Portrait Badou Jobe

The Rediscovery of African Values

Following the postcolonial need for traditional identity, Badou Jobe reinvented Africa's musical heritage, initiating the immensely popular and influential "Afro Manding" Sound. Peter Zimmermann met the political artist 30 years down the road.

photo: Momodou Camara
Badou Jobe paved the way for world music stars like Youssou N'dour, Baba Maal, Salif Keïta and Mory Kante

​​"Touring and playing music is something I will never get tired of. I still want to go on and on and on and on." Those are the words of 64-year-old Badou Jobe. Between the years, the composer, arranger and bass-player from the Gambia has much to say to people in Africa and around the world. Forty years of experience, determination and strength have shaped his unique band "Ifang Bondi".

"The band stands for the rediscovery of African values", Badou Jobe says. "Culture is the core that defines nations. To forsake your culture is to forsake your existence!"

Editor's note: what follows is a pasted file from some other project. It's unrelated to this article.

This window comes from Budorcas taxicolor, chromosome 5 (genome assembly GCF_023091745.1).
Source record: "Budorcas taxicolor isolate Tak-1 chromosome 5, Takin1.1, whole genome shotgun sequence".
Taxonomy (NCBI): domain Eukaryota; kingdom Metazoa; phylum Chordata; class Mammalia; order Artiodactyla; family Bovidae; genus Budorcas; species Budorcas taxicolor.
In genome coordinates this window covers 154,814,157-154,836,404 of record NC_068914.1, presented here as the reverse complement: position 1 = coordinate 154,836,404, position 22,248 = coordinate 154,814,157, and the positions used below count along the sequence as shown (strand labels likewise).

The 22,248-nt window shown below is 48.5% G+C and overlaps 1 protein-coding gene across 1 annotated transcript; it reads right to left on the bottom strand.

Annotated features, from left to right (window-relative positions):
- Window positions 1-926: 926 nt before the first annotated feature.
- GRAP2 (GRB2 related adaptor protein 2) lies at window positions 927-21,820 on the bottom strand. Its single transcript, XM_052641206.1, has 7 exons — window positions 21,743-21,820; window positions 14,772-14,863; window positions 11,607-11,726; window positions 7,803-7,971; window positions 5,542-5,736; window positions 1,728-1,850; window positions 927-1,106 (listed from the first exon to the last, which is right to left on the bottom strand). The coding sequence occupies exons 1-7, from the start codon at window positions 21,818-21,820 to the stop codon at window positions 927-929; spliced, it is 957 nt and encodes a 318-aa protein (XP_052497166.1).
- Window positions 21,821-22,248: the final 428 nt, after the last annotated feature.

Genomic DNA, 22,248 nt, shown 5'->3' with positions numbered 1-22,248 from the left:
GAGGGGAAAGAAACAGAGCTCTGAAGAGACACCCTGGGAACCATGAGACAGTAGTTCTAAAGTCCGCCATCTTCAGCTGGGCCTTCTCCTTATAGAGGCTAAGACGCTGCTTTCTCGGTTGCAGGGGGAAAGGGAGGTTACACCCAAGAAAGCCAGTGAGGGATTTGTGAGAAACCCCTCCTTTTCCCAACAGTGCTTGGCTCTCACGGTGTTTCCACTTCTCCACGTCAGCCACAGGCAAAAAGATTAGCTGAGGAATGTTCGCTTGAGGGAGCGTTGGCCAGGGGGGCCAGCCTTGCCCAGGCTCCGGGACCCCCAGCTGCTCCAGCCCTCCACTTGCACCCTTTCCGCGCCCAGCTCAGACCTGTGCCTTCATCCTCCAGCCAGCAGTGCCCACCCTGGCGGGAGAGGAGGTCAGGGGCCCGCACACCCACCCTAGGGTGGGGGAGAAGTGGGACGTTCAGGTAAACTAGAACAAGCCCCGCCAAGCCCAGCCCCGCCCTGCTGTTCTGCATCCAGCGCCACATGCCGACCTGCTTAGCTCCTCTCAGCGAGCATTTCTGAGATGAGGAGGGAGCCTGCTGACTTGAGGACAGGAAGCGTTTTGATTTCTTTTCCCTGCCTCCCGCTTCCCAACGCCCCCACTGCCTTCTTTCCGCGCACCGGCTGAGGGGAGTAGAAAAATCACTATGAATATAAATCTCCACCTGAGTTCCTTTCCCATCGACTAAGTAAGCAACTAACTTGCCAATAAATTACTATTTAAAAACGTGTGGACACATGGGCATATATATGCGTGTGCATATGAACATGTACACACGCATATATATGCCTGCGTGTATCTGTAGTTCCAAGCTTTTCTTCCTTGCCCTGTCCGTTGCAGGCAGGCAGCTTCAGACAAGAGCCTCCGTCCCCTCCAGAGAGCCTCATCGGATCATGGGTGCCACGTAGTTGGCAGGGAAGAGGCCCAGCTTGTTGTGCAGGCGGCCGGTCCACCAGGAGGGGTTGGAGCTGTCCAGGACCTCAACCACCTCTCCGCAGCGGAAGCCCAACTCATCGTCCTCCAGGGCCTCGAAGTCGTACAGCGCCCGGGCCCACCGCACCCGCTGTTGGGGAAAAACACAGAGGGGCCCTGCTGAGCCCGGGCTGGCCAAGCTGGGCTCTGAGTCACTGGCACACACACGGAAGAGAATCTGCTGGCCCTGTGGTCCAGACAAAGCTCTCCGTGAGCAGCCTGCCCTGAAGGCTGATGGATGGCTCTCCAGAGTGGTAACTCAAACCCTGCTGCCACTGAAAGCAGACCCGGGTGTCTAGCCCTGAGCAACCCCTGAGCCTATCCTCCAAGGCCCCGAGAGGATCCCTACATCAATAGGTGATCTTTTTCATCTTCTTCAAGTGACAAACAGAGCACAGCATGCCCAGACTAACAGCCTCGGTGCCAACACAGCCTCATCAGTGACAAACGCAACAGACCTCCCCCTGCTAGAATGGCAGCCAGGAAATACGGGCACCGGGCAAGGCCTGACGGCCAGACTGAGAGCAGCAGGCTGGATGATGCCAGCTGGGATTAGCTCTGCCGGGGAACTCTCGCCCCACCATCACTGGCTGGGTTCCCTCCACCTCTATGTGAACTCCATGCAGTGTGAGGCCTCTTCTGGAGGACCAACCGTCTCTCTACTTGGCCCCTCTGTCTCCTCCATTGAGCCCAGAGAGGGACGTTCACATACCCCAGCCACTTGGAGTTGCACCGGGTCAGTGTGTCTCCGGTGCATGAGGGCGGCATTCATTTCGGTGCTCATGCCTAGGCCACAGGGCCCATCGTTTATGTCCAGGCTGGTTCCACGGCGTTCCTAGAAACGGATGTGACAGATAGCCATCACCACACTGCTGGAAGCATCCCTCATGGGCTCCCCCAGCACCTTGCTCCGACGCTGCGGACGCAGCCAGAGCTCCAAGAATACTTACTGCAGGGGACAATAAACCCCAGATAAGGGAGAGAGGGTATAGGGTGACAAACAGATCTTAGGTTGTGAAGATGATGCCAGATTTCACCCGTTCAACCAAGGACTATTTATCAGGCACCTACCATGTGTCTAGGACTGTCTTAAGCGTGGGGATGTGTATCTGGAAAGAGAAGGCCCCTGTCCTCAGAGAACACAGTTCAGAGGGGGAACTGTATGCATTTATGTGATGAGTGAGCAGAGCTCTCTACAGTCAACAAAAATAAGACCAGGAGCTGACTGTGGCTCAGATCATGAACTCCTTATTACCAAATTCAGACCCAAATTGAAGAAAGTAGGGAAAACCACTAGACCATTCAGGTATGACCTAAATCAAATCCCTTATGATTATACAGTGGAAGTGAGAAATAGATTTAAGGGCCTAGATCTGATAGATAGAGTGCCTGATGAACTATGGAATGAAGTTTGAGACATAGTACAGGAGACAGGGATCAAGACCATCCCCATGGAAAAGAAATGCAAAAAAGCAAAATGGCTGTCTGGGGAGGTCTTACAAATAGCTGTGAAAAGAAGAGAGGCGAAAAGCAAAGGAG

Five years ago, a jury chaired by Miriam Makeba honoured the intellectual artist with the "KORA All Africa Music Award" – the African Grammy. But in his home country, the Gambia, the artist is still not allowed to perform.

How it all started...

Since the mid-sixties, a band called "The Super Eagles" had become one of the most popular groups throughout Western Africa. Their repertoire was typical of most dance bands during the time, comprising cover versions of Western pop songs, Afro Cuban and Congolese music as well as some of their own compositions.

And these compositions by bass-player Badou Jobe brought success – in Europe: The Super Eagles were the first African band to tour and record in England.

"When it started, I was the only African musician hanging around. But now I can see there are many of them!"

The need to explore cultural independence

"Times have changed," Jobe muses and smiles. Those years of success were also the first years of independence in West Africa. With political self-reliance came the urgent need for psychological and cultural freedom from colonialism – the need to build an identity for the young nation states in order to be truly independent.

Jobe was strongly involved in intellectual movements and debates. He was a very active Pan-Africanist. So he grounded The Super Eagle, started a new band, and his musicians began to work on a radical change in musical direction.